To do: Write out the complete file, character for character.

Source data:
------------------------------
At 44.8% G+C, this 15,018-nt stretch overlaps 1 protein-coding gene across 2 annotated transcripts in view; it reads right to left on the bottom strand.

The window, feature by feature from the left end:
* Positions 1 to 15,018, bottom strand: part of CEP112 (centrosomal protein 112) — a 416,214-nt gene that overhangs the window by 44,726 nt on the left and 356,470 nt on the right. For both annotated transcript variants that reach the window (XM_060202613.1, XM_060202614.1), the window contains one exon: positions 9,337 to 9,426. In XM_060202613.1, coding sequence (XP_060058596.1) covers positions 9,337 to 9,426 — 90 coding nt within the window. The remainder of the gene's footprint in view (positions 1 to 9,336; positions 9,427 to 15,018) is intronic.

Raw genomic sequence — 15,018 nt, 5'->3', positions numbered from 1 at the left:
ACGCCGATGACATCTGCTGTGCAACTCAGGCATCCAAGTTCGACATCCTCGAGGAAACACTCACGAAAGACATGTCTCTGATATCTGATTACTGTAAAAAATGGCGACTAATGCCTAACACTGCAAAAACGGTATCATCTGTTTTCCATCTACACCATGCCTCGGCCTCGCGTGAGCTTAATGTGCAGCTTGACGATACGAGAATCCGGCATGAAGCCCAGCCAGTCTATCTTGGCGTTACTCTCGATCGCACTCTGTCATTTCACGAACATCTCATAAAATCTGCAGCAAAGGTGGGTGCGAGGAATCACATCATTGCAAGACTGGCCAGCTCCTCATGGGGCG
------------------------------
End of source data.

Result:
At 44.8% G+C, this 15,018-nt stretch overlaps 1 protein-coding gene across 2 annotated transcripts in view; it reads right to left on the bottom strand.

The window, feature by feature from the left end:
* Positions 1 to 15,018, bottom strand: part of CEP112 (centrosomal protein 112) — a 416,214-nt gene that overhangs the window by 44,726 nt on the left and 356,470 nt on the right. For both annotated transcript variants that reach the window (XM_060202613.1, XM_060202614.1), the window contains one exon: positions 9,337 to 9,426. In XM_060202613.1, coding sequence (XP_060058596.1) covers positions 9,337 to 9,426 — 90 coding nt within the window. The remainder of the gene's footprint in view (positions 1 to 9,336; positions 9,427 to 15,018) is intronic.

Raw genomic sequence — 15,018 nt, 5'->3', positions numbered from 1 at the left:
ACGCCGATGACATCTGCTGTGCAACTCAGGCATCCAAGTTCGACATCCTCGAGGAAACACTCACGAAAGACATGTCTCTGATATCTGATTACTGTAAAAAATGGCGACTAATGCCTAACACTGCAAAAACGGTATCATCTGTTTTCCATCTACACCATGCCTCGGCCTCGCGTGAGCTTAATGTGCAGCTTGACGATACGAGAATCCGGCATGAAGCCCAGCCAGTCTATCTTGGCGTTACTCTCGATCGCACTCTGTCATTTCACGAACATCTCATAAAATCTGCAGCAAAGGTGGGTGCGAGGAATCACATCATTGCAAGACTGGCCAGCTCCTCATGGGGCG